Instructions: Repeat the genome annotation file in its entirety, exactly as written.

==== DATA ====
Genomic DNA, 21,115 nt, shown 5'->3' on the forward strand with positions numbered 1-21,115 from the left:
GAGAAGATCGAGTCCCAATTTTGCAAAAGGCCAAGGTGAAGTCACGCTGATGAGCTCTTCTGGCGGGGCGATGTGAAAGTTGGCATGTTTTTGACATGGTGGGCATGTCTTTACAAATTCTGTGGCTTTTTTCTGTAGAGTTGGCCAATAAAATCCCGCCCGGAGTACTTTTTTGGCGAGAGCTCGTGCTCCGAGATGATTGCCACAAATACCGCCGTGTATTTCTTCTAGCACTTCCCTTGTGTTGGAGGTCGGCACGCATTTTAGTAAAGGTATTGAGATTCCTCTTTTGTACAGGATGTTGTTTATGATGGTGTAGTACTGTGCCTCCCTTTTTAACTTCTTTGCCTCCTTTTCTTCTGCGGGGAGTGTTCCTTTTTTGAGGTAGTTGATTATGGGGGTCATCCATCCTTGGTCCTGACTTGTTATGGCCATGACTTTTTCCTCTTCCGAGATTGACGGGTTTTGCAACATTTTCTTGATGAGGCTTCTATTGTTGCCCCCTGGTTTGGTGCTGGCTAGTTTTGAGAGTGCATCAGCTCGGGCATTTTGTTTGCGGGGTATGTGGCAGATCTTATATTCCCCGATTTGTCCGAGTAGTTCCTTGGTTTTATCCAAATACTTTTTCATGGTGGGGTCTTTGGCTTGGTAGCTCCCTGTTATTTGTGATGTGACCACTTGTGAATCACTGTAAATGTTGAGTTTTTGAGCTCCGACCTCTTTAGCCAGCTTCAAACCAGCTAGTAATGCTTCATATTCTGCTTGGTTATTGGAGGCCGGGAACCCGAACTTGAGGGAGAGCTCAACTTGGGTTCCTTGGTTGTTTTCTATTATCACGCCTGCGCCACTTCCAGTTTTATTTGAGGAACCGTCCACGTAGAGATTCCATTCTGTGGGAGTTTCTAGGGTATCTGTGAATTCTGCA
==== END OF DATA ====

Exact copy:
Genomic DNA, 21,115 nt, shown 5'->3' on the forward strand with positions numbered 1-21,115 from the left:
GAGAAGATCGAGTCCCAATTTTGCAAAAGGCCAAGGTGAAGTCACGCTGATGAGCTCTTCTGGCGGGGCGATGTGAAAGTTGGCATGTTTTTGACATGGTGGGCATGTCTTTACAAATTCTGTGGCTTTTTTCTGTAGAGTTGGCCAATAAAATCCCGCCCGGAGTACTTTTTTGGCGAGAGCTCGTGCTCCGAGATGATTGCCACAAATACCGCCGTGTATTTCTTCTAGCACTTCCCTTGTGTTGGAGGTCGGCACGCATTTTAGTAAAGGTATTGAGATTCCTCTTTTGTACAGGATGTTGTTTATGATGGTGTAGTACTGTGCCTCCCTTTTTAACTTCTTTGCCTCCTTTTCTTCTGCGGGGAGTGTTCCTTTTTTGAGGTAGTTGATTATGGGGGTCATCCATCCTTGGTCCTGACTTGTTATGGCCATGACTTTTTCCTCTTCCGAGATTGACGGGTTTTGCAACATTTTCTTGATGAGGCTTCTATTGTTGCCCCCTGGTTTGGTGCTGGCTAGTTTTGAGAGTGCATCAGCTCGGGCATTTTGTTTGCGGGGTATGTGGCAGATCTTATATTCCCCGATTTGTCCGAGTAGTTCCTTGGTTTTATCCAAATACTTTTTCATGGTGGGGTCTTTGGCTTGGTAGCTCCCTGTTATTTGTGATGTGACCACTTGTGAATCACTGTAAATGTTGAGTTTTTGAGCTCCGACCTCTTTAGCCAGCTTCAAACCAGCTAGTAATGCTTCATATTCTGCTTGGTTATTGGAGGCCGGGAACCCGAACTTGAGGGAGAGCTCAACTTGGGTTCCTTGGTTGTTTTCTATTATCACGCCTGCGCCACTTCCAGTTTTATTTGAGGAACCGTCCACGTAGAGATTCCATTCTGTGGGAGTTTCTAGGGTATCTGTGAATTCTGCA